Those votes changed Robert Bentley from an also-ran to governor-elect, and they changed his wife.
The once reluctant campaigner said that as she drove her husband across the state, she fell in love with Alabama's small towns and the people she met. Along the way, the once-shy candidate's wife began to relish new adventures.
"My favorite weekend was when we went to the Chittlin' Festival in Arley on Friday and the Rattlesnake Rodeo in Opp on Saturday," she said.
She laughs as she describes being offered cooked pig intestines in Arley.
"I said I ought to try a little bit because I never grew up eating those things. I didn't care for it and won't do it again," she said.
Then in Opp, she was offered fried rattlesnake and decided why not.
"I think mine was anorexic. It was all bones," she said.
Throughout the campaign, she kept hearing one complaint about her husband. It had nothing to do with his political views or his party. It was his suits.
People insisted he needed to buy better-fitting suits. It was nothing new to her. She said her husband is frugal about clothes and he has never seen any reason to get rid of old clothes even if they are showing wear or no longer fit correctly.
"He likes to come home and get in his old comfortable clothes. His favorite pants are all frayed at the bottom.
"He'll say, 'I'm going to get gas.'
"I'll say, 'No change your pants.'
"He'll say, I'm just going to get gas.'
"I'll say, 'No, I know you. You will run into somebody.'
"Sure enough he will change his mind and decide to go to Lowe's and run into somebody."
She said that in 45 years of marriage, her husband has never shown any interest in yard work, but his favorite pastime is driving a tractor pulling a Bush Hog at the family farm.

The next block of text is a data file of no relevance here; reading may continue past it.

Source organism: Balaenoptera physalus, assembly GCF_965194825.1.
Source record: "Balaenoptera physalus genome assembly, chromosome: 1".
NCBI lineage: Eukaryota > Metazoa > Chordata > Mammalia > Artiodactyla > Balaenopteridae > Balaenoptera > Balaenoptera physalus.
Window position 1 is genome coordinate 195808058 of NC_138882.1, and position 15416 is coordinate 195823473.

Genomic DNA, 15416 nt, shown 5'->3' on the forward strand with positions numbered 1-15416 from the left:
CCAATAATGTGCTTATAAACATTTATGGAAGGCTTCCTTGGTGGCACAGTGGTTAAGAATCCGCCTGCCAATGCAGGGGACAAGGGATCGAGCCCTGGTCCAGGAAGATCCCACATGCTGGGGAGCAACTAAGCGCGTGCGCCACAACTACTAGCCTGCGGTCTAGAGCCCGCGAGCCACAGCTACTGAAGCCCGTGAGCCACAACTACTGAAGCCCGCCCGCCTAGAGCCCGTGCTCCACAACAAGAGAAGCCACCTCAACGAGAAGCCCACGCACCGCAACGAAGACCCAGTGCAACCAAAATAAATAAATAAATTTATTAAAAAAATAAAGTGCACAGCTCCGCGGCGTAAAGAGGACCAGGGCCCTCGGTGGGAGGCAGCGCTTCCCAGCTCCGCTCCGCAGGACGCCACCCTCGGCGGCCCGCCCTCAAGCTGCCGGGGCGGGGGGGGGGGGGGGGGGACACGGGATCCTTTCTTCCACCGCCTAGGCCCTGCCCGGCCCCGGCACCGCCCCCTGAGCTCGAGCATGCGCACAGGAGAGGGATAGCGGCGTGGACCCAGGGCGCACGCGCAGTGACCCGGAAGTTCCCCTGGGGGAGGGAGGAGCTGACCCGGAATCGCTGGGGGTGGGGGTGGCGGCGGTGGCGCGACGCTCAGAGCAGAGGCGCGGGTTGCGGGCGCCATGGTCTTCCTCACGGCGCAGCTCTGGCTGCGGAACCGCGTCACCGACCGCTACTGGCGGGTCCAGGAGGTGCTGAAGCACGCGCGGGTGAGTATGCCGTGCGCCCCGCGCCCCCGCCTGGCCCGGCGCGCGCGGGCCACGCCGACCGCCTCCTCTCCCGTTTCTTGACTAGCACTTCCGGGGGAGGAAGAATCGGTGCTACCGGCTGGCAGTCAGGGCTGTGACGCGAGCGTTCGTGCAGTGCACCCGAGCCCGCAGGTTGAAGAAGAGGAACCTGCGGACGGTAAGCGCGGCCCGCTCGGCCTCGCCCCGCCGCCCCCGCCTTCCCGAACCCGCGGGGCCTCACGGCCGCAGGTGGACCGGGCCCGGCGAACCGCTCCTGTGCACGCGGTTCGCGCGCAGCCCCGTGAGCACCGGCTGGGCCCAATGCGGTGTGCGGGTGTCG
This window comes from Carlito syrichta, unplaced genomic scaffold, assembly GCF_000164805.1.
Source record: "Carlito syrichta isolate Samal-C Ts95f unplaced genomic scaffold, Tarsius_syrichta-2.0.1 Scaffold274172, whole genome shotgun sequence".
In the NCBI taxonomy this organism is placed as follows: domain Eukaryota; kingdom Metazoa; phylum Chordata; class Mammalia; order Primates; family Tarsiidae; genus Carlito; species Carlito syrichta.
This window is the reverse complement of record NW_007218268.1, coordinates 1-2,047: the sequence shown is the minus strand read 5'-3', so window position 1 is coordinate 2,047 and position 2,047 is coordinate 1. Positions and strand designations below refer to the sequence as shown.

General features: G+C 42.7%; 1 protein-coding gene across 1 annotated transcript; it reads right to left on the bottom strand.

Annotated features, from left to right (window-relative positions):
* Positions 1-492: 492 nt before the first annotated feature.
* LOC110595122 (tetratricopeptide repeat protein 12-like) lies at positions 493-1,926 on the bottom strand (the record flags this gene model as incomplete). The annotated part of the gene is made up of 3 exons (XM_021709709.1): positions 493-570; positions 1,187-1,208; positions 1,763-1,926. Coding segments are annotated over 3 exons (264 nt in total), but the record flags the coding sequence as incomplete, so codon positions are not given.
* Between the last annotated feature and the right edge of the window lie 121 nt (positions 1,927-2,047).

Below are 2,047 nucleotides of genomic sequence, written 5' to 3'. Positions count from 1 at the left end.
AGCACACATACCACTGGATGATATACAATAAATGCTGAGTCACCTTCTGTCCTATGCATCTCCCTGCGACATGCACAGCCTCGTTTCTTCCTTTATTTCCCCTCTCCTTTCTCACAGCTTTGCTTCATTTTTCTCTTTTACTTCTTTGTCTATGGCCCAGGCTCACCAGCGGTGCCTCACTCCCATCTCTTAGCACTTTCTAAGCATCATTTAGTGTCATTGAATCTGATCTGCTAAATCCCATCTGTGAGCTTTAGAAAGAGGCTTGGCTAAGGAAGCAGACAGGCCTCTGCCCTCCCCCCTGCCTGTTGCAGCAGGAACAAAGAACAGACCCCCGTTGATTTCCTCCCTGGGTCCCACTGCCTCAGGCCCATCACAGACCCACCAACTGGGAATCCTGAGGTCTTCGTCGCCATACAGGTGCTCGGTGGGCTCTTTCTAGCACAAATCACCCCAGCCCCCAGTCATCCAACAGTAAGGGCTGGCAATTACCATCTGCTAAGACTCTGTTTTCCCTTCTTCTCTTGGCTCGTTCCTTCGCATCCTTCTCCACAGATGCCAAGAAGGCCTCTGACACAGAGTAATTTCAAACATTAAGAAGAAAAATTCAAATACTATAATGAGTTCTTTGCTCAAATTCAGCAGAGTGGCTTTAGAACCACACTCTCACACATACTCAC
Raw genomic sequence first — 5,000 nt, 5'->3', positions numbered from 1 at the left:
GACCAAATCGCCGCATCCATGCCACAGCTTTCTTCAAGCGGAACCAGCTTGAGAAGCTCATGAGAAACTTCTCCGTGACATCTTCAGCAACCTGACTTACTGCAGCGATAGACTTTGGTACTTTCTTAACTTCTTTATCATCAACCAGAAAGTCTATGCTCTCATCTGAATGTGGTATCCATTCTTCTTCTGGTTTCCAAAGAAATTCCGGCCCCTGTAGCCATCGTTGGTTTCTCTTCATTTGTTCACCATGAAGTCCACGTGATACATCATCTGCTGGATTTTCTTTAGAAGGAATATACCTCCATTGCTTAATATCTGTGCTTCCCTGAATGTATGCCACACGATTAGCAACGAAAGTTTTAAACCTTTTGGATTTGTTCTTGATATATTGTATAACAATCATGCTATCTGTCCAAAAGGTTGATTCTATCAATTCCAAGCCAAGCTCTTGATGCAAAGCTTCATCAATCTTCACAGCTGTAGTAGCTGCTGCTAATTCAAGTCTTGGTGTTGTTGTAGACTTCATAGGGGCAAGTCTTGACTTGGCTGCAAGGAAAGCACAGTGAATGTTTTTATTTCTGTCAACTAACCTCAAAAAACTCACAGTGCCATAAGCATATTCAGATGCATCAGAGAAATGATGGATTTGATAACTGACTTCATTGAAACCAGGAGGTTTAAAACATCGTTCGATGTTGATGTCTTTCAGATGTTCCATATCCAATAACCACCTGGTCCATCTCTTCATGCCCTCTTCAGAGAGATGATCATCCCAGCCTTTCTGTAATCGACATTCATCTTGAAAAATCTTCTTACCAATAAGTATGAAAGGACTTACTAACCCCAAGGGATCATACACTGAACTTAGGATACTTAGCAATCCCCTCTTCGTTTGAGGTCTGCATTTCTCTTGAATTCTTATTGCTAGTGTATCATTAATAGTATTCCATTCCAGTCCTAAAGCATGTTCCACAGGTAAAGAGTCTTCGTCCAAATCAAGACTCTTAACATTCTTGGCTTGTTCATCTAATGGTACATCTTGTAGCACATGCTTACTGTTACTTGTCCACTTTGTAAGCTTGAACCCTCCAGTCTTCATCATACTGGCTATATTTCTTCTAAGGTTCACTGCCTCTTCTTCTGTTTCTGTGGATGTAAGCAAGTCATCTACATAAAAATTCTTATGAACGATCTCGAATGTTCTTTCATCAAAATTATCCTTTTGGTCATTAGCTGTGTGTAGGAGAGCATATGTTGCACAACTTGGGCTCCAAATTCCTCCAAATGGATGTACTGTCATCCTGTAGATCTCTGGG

"I don't understand it. It must be a man thing," she said.
Inside the house, you won't find him doing anything in the kitchen other than baking biscuits.
"He's not very domestic at all," she said.
As governor and first lady, the Bentleys will have a staff to take care of the cooking and yard.
For their residence, they can choose among three houses: the Governor's Mansion, the Hill House that was recently restored next door or the Winton Blount estate that was donated to the state following the death of the former postmaster general.
She said they haven't decided what to do, but showing her own frugal nature, she said their decision will be influenced by the budget problems facing the state.
"I don't want to make a decision that would cost the state more money because we have to be aware of that," she said.
The incoming first lady has not had time to set her own goals, but she would like to continue to use the Governor's Mansion to help charitable organizations like outgoing first lady Patsy Riley has done.
She said she has a special interest in children that stems from 28 years of working in the nursery at First Baptist Church in Tuscaloosa, and that's likely to figure into her goals.
As an avid quilter, she also hopes to use the first lady's position to bring attention to the state's many artistic quilters.
She's also wondering what adventure her husband will take her on next.
"He's been so successful because he has to have a goal up there. Now that he's governor, I'm thinking what's next?
"People will say, 'You need to run for president.'
"And I'll say, 'Shut your mouth. I'm not going there.'"